6.23 Gender was also invoked in the way that female rugby fans discussed the masculine culture of the sport. Whereas rugby was perceived as a 'manly' sport played by 'real men', football was more aligned to Connell's (1995) 'subordinated masculinity' – football players were described by some rugby union fans as 'weak', 'poncey posers' or 'poofters' that drew obviously homophobic connotations. Consequently, football fans lacked both manly discipline and civic honour: 'You get the impression that football people are a lot more rowdy and beer swilling people that would get drunk and fall over and get very vocal about their team whereas rugby fans are a lot more subdued' (R11). In contrast, male rugby supporters played a more chauvinistic and protective role in being 'respectful of the women' and generally behaving in a 'gentlemanly' manner (R22). As R33 explained, unlike in football: 'There's more a code with rugby…I think the males are always aware of the females and you don't get the bad language and stuff at the rugby'. This could be considered an example of Lamont's (2002) 'moral boundaries' whereby male rugby union fans were perceived to demonstrate qualities such as consideration for others in performing class based identities and thus were defined as 'worthy' as opposed to 'less worthy' male football fans.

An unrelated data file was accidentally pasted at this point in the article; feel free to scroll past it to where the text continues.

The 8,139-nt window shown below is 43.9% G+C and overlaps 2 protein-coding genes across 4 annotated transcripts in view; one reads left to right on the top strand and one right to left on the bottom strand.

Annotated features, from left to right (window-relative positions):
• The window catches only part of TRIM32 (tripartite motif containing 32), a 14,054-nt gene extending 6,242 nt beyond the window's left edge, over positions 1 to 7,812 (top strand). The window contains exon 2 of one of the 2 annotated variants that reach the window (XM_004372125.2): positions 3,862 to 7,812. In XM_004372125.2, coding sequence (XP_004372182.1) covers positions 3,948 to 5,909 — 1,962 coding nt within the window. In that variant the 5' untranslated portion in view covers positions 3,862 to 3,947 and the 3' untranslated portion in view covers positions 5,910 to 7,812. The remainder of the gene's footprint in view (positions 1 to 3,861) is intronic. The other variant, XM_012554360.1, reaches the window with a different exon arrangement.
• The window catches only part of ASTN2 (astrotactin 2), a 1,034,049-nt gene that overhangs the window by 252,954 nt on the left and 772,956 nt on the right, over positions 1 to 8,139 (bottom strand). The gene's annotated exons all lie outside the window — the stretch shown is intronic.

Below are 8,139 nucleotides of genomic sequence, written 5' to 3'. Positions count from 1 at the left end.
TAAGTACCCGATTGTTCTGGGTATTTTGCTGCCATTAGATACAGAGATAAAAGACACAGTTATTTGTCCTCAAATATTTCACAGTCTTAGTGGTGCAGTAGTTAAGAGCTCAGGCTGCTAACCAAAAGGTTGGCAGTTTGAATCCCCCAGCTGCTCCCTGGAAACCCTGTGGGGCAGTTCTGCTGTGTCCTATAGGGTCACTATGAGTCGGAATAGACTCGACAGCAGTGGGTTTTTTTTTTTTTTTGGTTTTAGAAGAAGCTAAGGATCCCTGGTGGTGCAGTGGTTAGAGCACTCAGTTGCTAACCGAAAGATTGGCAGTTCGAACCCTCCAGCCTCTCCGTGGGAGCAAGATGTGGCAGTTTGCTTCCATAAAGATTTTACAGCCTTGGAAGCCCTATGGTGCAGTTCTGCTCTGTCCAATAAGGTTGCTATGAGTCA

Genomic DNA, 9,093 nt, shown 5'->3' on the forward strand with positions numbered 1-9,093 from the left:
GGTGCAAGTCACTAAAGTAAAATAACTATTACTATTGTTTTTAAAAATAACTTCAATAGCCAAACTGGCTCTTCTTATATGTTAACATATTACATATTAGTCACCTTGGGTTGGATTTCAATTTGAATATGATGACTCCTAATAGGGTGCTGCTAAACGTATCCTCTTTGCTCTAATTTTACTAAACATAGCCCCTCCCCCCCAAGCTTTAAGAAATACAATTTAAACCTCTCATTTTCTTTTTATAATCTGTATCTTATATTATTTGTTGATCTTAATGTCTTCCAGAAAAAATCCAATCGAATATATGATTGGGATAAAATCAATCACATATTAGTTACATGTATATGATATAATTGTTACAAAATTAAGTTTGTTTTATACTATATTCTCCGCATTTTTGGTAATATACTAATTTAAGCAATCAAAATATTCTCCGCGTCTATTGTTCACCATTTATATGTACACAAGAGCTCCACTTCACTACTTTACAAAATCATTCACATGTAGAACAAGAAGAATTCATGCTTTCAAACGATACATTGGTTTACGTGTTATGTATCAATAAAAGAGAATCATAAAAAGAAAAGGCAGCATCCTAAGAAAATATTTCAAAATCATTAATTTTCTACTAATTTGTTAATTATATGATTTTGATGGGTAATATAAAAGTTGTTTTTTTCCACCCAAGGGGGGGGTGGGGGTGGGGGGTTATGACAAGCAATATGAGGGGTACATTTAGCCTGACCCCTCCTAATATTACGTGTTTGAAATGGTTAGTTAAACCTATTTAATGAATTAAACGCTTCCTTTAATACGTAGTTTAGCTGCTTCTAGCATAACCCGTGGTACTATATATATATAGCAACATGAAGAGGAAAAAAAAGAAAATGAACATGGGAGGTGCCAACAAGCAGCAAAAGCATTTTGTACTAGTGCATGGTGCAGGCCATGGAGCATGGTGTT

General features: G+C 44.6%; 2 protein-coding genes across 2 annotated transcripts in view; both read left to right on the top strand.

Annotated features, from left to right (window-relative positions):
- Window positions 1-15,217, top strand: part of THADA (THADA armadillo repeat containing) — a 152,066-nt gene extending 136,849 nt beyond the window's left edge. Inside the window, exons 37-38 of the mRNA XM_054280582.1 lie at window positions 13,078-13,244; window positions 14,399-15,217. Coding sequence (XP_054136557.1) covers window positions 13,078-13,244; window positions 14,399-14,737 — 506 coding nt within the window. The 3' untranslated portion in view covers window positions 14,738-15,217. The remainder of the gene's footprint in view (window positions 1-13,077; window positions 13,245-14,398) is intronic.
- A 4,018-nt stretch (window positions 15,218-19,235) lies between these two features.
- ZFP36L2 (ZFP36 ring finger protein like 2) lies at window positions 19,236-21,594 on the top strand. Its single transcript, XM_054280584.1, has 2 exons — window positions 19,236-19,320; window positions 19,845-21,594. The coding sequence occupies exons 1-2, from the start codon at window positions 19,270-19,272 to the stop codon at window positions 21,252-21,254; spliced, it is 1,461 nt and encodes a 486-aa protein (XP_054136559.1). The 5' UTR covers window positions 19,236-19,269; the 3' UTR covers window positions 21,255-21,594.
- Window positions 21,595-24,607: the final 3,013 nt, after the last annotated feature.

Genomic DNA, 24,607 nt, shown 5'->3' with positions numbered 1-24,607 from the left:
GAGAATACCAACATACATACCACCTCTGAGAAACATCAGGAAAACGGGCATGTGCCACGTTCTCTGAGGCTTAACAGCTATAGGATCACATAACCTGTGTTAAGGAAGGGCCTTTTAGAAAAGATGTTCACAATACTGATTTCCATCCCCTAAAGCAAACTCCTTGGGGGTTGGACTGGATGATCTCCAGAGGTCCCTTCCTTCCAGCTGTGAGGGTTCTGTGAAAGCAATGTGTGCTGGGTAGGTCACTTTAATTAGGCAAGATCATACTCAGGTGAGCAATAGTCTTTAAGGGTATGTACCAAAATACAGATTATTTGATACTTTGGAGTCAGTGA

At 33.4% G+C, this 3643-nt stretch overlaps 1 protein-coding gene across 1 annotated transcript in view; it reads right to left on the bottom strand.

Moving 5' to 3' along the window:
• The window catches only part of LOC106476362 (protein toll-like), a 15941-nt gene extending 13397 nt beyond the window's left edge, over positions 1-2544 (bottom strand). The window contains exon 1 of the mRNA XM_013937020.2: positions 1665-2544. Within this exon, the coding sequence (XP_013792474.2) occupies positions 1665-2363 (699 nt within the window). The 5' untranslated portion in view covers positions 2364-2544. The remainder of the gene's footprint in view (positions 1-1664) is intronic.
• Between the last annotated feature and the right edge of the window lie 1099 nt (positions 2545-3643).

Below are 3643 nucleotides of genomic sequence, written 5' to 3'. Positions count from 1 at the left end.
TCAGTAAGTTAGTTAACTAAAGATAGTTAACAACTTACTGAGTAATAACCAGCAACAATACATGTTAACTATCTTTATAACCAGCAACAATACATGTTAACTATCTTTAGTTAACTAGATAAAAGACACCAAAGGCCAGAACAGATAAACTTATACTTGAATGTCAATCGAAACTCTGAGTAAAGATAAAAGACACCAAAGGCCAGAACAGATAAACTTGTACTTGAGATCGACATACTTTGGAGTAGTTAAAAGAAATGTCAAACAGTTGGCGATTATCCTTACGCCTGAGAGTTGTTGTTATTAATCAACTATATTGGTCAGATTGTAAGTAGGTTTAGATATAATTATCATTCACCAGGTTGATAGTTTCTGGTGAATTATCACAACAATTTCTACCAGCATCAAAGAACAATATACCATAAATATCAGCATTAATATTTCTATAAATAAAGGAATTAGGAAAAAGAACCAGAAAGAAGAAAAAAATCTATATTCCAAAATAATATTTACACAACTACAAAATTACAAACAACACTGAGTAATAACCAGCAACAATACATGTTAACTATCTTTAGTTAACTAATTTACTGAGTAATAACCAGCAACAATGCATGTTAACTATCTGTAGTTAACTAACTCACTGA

7.1 There is very little existing research on the cross sport perceptions of sports fans or on the topic of female sports fandom so this paper makes an original contribution to sociological research. Despite the transformations that have occurred in football and rugby union in the UK in recent years which might be expected to have produced something of a convergence of appeal across the social classes, the findings showed that social class played a prominent role in shaping sporting preferences in Leicester, the case study site for the research, and thus rugby union and football remained strongly segmented in terms of their class appeal.